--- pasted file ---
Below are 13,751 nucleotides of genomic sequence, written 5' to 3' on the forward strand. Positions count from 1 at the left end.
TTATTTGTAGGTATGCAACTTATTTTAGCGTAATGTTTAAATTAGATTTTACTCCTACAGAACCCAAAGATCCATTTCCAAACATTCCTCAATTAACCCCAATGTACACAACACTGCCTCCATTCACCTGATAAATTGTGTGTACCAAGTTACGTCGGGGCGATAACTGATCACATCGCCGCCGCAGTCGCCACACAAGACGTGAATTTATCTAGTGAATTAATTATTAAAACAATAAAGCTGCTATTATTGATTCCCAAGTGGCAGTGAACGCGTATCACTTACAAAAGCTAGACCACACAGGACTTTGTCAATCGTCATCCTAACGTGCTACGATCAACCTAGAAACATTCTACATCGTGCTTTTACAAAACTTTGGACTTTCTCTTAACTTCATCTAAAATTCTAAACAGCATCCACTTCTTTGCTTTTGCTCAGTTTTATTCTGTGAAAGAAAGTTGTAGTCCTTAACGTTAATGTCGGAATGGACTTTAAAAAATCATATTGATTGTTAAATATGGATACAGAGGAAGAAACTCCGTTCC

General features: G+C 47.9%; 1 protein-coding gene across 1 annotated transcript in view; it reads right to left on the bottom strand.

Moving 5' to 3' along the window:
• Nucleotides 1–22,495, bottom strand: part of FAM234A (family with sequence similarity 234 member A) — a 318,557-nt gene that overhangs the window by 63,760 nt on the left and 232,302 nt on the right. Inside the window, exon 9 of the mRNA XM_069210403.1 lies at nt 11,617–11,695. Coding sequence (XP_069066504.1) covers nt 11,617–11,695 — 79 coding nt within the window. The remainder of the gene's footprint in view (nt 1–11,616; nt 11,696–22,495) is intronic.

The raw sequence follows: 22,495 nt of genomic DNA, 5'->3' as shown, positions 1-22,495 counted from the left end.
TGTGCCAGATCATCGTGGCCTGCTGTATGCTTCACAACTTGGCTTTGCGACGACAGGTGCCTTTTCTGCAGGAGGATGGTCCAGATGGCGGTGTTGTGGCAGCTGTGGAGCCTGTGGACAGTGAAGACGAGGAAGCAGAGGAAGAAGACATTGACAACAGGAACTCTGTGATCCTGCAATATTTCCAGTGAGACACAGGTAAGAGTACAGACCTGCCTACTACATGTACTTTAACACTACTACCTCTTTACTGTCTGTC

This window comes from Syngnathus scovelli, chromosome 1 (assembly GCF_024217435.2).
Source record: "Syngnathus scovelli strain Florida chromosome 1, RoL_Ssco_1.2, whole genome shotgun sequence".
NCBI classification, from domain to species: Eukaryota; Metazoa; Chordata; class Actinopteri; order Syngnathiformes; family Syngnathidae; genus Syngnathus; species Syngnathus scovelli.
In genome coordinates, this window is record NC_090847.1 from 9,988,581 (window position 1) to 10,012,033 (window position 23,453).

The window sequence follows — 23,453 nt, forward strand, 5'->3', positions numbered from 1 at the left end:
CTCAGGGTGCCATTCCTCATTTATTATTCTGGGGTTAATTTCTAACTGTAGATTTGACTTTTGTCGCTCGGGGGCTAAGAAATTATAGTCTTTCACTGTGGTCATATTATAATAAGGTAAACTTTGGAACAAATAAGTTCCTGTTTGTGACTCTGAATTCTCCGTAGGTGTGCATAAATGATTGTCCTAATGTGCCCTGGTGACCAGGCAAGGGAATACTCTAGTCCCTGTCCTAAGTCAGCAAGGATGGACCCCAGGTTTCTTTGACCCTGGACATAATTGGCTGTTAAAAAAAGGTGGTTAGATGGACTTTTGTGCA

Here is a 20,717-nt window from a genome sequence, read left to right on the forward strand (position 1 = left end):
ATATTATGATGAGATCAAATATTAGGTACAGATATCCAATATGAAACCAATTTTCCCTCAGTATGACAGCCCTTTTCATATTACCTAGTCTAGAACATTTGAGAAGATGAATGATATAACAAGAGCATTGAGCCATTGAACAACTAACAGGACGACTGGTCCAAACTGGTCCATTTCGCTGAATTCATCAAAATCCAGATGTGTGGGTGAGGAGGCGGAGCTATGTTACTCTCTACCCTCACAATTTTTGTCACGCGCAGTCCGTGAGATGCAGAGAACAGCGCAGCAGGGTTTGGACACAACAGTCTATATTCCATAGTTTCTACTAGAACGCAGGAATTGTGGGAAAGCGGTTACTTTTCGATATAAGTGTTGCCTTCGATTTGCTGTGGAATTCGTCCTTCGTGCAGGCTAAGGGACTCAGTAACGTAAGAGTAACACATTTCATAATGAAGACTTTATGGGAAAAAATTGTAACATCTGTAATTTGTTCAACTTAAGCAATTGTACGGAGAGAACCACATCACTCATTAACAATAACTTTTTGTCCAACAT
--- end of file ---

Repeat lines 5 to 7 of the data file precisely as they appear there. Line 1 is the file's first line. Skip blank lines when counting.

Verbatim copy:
• Nucleotides 1–22,495, bottom strand: part of FAM234A (family with sequence similarity 234 member A) — a 318,557-nt gene that overhangs the window by 63,760 nt on the left and 232,302 nt on the right. Inside the window, exon 9 of the mRNA XM_069210403.1 lies at nt 11,617–11,695. Coding sequence (XP_069066504.1) covers nt 11,617–11,695 — 79 coding nt within the window. The remainder of the gene's footprint in view (nt 1–11,616; nt 11,696–22,495) is intronic.

The raw sequence follows: 22,495 nt of genomic DNA, 5'->3' as shown, positions 1-22,495 counted from the left end.
TGTGCCAGATCATCGTGGCCTGCTGTATGCTTCACAACTTGGCTTTGCGACGACAGGTGCCTTTTCTGCAGGAGGATGGTCCAGATGGCGGTGTTGTGGCAGCTGTGGAGCCTGTGGACAGTGAAGACGAGGAAGCAGAGGAAGAAGACATTGACAACAGGAACTCTGTGATCCTGCAATATTTCCAGTGAGACACAGGTAAGAGTACAGACCTGCCTACTACATGTACTTTAACACTACTACCTCTTTACTGTCTGTC